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About six months ago, I started running regularly. Why? Because I was ten pounds overweight, lethargic, and addicted to carbs, wine, and sweets. I felt like crap…not just physically but also mentally. AND, I felt like a total hypocrite. I coach my clients on the importance of maintaining a healthy diet and exercise and I’ve always been one to walk my talk. It was time to get moving. 

Honestly, it wasn’t that difficult to get started. I knew what kind of results I’d get if I could motivate myself to run at least three days a week and I wanted those results so damn bad that nothing was going to stop me. About three months into my new running routine, the novelty started wearing off. I’d dropped the ten pounds and was craving nourishing foods. I’d accomplished what I’d set out to do. So my mind started veering off track. “You got what you wanted…so we don’t have to do this anymore, right?”, said the little voice in my mind. 

As a therapist, I know how psychology works. If you can continue a habit for at least six months, it becomes a hardwired part of your life. I want healthy habits to always be the standard in my life, so I knew I couldn’t give in to that voice that was persuading me to revert back to old habits. I kept going; I kept feeling good. And then it happened….

It got cold. It got dark. The six a.m. runs that rewarded me with seeing the sunrise disappeared and I found myself cold and in the dark, in what felt like, the middle of the night. Now, my alarm goes off at six and I lay in bed coming up with all sorts of reasons to not run. “It’s too cold. It’s too dark. It really isn’t safe to be out there alone. I could trip and get hurt. I could catch a cold being out there. My bed feels too good to leave it. I’ll do it tomorrow, or later, or next week. Who gives a shit about running anyway?” 

But you know what? I KEEP FREAKING RUNNING. Know why? Because I can either have REASONS (aka. lame ass excuses) or RESULTS. After I run, I feel alive, powerful, accomplished, healthy, and I feel like I’m living like the person I want to be. When I don’t, those feelings of hypocrisy resurface and I feel lazy, tired, and demotivated. I no longer run to lose weight or curb cravings. I run because I know it makes me better…at everything. And it pushes me to break the habit of giving in to immediate gratification (excuses) in favor of practicing habits that will help me reach my full potential and live the life I want. 

So here’s what you need to take away from all this: you have to choose between REASONS or RESULTS. You can’t have both. If you choose to have reasons, that’s fine, but you can’t complain when you don’t get what you truly want in life. If you choose results, that’s fine, but you have to commit to showing up and doing the work even when you don’t feel like it. Before you choose though, you should know that the only way to become the best version of yourself and live the life you imagine is to eliminate all excuses. It doesn’t matter what your goal is. You have to be willing to do whatever it takes to reach it in order to get where you want to be.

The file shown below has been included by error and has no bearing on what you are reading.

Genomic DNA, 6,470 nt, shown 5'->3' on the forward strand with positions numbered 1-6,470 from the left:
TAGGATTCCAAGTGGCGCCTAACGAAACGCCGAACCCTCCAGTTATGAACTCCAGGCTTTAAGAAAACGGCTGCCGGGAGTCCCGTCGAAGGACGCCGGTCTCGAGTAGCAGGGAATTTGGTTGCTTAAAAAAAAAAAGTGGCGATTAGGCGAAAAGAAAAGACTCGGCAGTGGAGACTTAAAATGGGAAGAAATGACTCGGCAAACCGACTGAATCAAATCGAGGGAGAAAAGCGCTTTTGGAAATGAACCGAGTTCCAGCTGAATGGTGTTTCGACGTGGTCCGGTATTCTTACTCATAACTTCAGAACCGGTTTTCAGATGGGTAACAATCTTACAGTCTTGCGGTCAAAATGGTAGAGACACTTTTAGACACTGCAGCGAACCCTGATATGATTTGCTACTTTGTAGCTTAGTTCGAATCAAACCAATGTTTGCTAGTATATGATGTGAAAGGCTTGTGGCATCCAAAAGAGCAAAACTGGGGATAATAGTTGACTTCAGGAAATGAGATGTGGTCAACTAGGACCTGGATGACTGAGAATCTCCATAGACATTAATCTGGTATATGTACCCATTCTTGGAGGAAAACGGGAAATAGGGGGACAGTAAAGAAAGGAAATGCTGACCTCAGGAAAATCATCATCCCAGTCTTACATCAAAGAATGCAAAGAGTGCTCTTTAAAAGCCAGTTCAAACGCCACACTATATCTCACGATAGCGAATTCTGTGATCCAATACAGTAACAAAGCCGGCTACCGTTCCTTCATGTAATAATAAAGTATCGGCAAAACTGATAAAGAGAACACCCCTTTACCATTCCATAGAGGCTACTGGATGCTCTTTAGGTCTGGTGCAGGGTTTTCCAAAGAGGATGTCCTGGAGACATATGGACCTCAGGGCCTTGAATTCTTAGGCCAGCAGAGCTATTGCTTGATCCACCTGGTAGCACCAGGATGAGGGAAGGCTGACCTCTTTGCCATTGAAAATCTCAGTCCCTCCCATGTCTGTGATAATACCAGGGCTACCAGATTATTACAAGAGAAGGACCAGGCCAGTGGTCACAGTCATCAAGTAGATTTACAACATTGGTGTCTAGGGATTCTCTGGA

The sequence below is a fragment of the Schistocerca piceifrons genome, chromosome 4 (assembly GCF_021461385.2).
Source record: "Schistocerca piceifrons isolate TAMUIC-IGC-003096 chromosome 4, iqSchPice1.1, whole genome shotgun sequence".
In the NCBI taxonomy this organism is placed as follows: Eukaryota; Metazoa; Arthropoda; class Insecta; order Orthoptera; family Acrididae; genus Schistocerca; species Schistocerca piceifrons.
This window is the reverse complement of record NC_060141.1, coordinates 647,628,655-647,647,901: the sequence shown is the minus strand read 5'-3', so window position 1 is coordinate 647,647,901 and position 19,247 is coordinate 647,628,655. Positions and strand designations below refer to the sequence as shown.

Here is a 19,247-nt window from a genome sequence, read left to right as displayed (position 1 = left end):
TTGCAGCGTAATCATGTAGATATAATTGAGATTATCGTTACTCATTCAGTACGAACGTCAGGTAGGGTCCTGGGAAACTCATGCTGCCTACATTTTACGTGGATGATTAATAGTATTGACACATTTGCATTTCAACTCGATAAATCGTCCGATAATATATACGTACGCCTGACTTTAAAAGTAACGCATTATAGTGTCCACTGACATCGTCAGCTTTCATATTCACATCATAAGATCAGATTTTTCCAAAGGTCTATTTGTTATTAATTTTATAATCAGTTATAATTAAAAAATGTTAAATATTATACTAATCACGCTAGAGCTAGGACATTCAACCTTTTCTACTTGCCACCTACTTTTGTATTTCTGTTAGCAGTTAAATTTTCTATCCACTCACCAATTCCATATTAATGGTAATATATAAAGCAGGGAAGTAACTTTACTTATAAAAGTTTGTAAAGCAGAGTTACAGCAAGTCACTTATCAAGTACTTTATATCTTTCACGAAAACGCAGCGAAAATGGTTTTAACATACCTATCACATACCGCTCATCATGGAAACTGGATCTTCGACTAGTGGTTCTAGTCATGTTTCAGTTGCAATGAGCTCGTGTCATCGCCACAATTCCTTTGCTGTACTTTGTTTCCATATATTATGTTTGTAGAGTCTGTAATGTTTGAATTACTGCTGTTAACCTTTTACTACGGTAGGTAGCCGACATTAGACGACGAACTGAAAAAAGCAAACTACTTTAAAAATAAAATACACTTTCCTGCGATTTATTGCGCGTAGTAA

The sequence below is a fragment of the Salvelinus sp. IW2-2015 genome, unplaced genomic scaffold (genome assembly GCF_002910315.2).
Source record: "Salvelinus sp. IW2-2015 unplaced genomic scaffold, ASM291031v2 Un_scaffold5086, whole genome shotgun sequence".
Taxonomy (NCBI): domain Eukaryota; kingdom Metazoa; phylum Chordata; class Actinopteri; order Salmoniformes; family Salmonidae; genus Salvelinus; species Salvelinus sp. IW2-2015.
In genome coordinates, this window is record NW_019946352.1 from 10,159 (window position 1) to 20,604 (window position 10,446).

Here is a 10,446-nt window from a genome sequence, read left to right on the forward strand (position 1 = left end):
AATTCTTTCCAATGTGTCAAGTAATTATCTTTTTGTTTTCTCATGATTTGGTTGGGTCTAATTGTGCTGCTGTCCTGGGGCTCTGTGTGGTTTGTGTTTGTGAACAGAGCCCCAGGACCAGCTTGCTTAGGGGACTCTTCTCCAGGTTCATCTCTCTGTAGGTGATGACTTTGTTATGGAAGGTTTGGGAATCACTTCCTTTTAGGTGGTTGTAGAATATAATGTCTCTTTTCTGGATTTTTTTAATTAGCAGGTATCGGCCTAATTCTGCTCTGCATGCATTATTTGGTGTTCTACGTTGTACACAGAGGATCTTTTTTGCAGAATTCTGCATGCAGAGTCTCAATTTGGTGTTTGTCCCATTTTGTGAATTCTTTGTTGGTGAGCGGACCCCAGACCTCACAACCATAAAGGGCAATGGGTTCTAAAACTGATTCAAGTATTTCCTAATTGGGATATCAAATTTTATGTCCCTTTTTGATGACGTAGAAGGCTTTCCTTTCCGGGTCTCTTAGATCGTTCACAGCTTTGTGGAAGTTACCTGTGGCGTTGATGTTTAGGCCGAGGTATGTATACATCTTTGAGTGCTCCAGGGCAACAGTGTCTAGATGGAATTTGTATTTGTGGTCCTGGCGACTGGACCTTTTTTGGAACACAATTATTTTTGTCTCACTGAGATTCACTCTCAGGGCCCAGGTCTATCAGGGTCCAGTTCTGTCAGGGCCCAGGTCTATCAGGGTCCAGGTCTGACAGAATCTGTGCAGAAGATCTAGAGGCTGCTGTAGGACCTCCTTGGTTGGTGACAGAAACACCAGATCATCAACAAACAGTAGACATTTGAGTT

Now, I want to hear from you. Tell me about a result you wanted for yourself and what excuses you had to eliminate in order to achieve your goal. What did you learn from that experience and what advice would you give to others who are getting sucked into lots of “reasons”?

If you found this post helpful or inspiring, please share it with a friend. It might be just what they need to get going on making their dreams a reality. 

Nicole C. Iacovoni, Founder & Executive Clinician, received her master’s degree in Clinical Social Work from The University of Denver. Utilizing scientific based techniques, she is masterful at helping clients navigate and address family transitions, mood management, relationship issues, life trajectory, and general self care concerns. She also provides financial management coaching to help clients break down the psychological and emotional barriers to maximizing their earning potential, managing money effectively, and building true wealth. Nicole has dedicated her career to building a wellness center where clients generate positive change, enhance esteem, overcome obstacles, and create a peaceful, well-balanced life course. Her vision has resulted in a multifaceted therapeutic setting that provides complete clinical services, including counseling and psychiatry, health and wealth coaching, and yoga instruction.


You’ve heard it a million times.  “THIS is the year I will lose those last few pounds and keep it off!  THIS time I will stick to it, have more willpower, and follow through.”  So, millions of people this time of year will scour the bookstores and internet for the highest rated, trendiest eating guides hot off the press with promises of enduring success.  The before and after pictures you see are regular people, just like you.  You say to yourself: this will work.  THIS is my answer.


Wake up call!  THIS is not the answer and if you do lose the weight, more often than not you will gain it back and possibly more.  Alas, transforming your body takes some creative insight, humility, patience, and let’s face it, the courage to address the source of the imbalance that is showing up in your body as extra weight, fatigue, lack of motivation, depression, pain, and more.   


Making a transformation can be overwhelming and scary.  Finding a starting point is key so begin by following these 5 easy steps to get you off on the right foot.  You may not lose twenty pounds in the first month, but creating a solid foundation is more important than rapid weight loss at the beginning.  Think of it as giving your body a mental and physical tune-up before a long trip so that when temptation hits, you will be more likely to stick with the changes you’ve implemented.